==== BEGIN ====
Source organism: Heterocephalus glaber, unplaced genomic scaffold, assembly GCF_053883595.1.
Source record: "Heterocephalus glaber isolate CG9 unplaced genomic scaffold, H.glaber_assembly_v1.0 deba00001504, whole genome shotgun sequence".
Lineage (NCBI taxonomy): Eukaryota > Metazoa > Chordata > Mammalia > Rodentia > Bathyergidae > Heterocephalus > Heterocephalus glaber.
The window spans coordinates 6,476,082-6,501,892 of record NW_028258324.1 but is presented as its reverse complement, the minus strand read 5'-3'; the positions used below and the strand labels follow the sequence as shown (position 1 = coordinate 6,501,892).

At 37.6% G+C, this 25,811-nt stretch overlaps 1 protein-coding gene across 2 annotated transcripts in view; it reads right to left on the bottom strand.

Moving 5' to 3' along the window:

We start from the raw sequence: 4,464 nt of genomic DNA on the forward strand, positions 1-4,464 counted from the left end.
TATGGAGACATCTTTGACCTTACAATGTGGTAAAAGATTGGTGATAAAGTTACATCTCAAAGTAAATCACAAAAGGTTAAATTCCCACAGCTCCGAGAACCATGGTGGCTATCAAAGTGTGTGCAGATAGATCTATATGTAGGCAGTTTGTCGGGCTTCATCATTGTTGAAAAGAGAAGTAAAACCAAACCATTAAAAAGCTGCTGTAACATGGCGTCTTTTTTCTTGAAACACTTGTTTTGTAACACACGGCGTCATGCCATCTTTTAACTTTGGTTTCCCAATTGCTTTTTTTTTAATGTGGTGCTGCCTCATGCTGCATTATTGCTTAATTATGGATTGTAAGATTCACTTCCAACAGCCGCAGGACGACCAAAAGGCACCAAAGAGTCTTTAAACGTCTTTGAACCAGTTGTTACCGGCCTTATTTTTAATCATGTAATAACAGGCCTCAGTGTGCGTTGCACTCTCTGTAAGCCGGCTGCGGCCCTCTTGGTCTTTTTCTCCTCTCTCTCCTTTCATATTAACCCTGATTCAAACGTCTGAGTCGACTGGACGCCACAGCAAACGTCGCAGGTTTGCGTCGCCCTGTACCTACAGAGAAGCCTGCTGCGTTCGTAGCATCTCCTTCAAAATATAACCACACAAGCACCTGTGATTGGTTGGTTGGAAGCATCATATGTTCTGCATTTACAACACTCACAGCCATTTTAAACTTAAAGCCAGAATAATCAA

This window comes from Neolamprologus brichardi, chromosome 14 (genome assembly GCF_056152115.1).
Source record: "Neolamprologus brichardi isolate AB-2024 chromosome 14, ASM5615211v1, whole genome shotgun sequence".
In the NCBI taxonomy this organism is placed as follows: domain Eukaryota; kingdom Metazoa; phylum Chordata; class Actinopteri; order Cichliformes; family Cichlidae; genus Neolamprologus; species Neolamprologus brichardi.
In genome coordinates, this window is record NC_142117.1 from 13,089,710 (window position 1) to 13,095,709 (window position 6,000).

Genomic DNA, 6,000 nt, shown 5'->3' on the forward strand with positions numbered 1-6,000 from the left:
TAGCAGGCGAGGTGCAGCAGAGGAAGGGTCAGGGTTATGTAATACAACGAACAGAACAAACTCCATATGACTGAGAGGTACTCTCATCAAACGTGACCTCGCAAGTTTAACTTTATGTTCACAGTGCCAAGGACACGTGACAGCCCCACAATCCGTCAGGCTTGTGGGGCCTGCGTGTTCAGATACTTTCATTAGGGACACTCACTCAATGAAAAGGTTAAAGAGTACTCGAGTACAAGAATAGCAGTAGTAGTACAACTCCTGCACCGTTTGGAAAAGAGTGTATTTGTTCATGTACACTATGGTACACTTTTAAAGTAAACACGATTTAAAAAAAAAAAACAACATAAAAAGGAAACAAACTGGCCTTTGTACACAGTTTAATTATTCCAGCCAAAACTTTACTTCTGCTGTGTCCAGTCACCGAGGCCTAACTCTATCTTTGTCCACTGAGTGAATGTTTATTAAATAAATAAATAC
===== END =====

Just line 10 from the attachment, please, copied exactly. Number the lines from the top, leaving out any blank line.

Source record: "Neolamprologus brichardi isolate AB-2024 chromosome 14, ASM5615211v1, whole genome shotgun sequence".